by Patrick Talbott and Gabrielle Roffe
Originally published at ScientificAmerican.com
Monday was our first day diving and snorkeling the Ngederrak Conservation Area of Palau. The difference in biodiversity along the reef crest was instantly noticeable as we dropped down to 25 feet and surveyed 50-meter transects. Applying belt transects to snorkeling also allowed us to survey the three- to five-foot reef flat, which differed from our survey experiences in Guam. There was an obvious difference in substrate diversity and marine invertebrate species between Guam and Palau.
This afternoon it was fitting that we also met with the Koror State Government Department of Conservation and Law Enforcement because they focused their talk around the 5.8 square km Ngederrak Protected Area. We learned about the history of the creation of marine protected areas (MPA) in Palau and how it went from a two-year moratorium in 2001 to a permanent MPA divided into six zones for protection.
The director, Ilebrang Olkeriil, and PR officer, King Sam, explained how the local and historical knowledge of the fishing populations and marine ecosystems influenced where these zones were placed. There is a culture of sustainability in Palau that dates back to ancient tribes who practiced allocating resources effectively. This cultural practice has translated into modern day marine protected areas.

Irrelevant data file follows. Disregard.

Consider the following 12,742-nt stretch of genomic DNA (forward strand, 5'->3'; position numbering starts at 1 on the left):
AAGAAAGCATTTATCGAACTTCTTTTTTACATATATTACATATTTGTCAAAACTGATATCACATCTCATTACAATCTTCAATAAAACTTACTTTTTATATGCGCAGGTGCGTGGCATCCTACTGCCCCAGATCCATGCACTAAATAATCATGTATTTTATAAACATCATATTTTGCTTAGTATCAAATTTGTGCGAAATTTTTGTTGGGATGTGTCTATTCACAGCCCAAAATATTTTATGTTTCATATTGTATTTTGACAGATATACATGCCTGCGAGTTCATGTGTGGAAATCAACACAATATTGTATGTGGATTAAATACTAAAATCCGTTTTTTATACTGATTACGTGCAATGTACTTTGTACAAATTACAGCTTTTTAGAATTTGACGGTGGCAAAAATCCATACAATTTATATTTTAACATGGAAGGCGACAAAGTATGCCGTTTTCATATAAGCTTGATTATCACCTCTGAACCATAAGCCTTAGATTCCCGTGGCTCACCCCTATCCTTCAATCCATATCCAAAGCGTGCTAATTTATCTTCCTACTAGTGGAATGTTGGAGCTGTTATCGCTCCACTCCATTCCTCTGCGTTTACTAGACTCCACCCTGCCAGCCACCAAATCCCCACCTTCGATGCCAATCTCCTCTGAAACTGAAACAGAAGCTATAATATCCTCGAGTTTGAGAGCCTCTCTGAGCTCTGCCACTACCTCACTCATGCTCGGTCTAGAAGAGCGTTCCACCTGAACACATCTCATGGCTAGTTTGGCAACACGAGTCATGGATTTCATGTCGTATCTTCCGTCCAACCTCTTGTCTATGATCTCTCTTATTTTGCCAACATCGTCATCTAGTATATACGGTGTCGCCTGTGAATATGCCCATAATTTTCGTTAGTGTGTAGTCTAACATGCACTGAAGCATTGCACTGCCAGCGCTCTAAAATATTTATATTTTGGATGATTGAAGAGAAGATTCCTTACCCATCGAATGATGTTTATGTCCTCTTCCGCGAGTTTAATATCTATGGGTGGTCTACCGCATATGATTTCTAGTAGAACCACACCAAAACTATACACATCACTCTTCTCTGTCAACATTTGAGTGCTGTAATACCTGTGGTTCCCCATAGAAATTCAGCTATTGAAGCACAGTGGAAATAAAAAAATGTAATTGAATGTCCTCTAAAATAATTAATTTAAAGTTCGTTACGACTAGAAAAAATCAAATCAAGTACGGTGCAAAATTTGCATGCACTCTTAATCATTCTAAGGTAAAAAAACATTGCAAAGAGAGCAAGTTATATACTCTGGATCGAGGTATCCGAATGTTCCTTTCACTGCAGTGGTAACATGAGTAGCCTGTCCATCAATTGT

The fishing community understands the value of natural resources and the importance of enforcing the law. It is interesting to see the differences of enforcement in Palau, where there are social and cultural ramifications for both those who protect and violate the law. The department explained that since Palau has such a small community, that enforcing laws on their family and friends makes enforcement socially difficult. However, the small community contributes to their culture of sustainable resource use.
The department expressed their strengths in meeting their goals in enforcement, but they are constantly looking to better conserve the MPAs. They do not have the resources to research and survey the MPAs themselves. It is fulfilling to know that the people of Palau are excited to have 24 students interested in their conservation efforts. This trip and the work we are doing is actually helping and making a difference in the conservation here in Palau, which creates a different experience and perspective for us as students.
It’s really amazing to see the influence the culture and society of such a small community can have on the MPAs. We feel privileged that we are able to participate in protecting and making a difference for a community centered on resource management and sustainability.
Patrick Talbott is a senior majoring in environmental studies and policy, planning and development; and Gabrielle Roffe is a senior majoring in environmental studies.